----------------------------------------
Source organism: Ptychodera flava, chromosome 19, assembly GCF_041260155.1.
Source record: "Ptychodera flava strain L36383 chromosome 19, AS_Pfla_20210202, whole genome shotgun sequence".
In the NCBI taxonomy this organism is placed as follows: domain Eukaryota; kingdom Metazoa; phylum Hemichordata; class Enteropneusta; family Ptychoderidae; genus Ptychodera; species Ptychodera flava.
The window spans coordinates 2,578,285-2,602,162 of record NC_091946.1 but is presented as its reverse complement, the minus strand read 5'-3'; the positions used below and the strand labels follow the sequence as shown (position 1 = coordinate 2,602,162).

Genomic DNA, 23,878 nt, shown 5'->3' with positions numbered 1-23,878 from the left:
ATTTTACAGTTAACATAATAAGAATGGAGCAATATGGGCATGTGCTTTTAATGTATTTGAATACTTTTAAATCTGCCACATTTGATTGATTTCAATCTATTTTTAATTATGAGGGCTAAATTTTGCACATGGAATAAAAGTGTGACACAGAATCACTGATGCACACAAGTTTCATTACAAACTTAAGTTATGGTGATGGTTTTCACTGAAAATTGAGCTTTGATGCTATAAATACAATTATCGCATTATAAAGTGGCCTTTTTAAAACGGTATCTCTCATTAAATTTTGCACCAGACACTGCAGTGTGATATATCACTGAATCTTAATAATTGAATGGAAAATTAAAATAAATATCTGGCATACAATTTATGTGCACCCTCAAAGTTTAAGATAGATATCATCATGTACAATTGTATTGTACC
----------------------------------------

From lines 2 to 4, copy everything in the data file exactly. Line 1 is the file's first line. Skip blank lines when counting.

Source record: "Ptychodera flava strain L36383 chromosome 19, AS_Pfla_20210202, whole genome shotgun sequence".
In the NCBI taxonomy this organism is placed as follows: domain Eukaryota; kingdom Metazoa; phylum Hemichordata; class Enteropneusta; family Ptychoderidae; genus Ptychodera; species Ptychodera flava.
The window spans coordinates 2,578,285-2,602,162 of record NC_091946.1 but is presented as its reverse complement, the minus strand read 5'-3'; the positions used below and the strand labels follow the sequence as shown (position 1 = coordinate 2,602,162).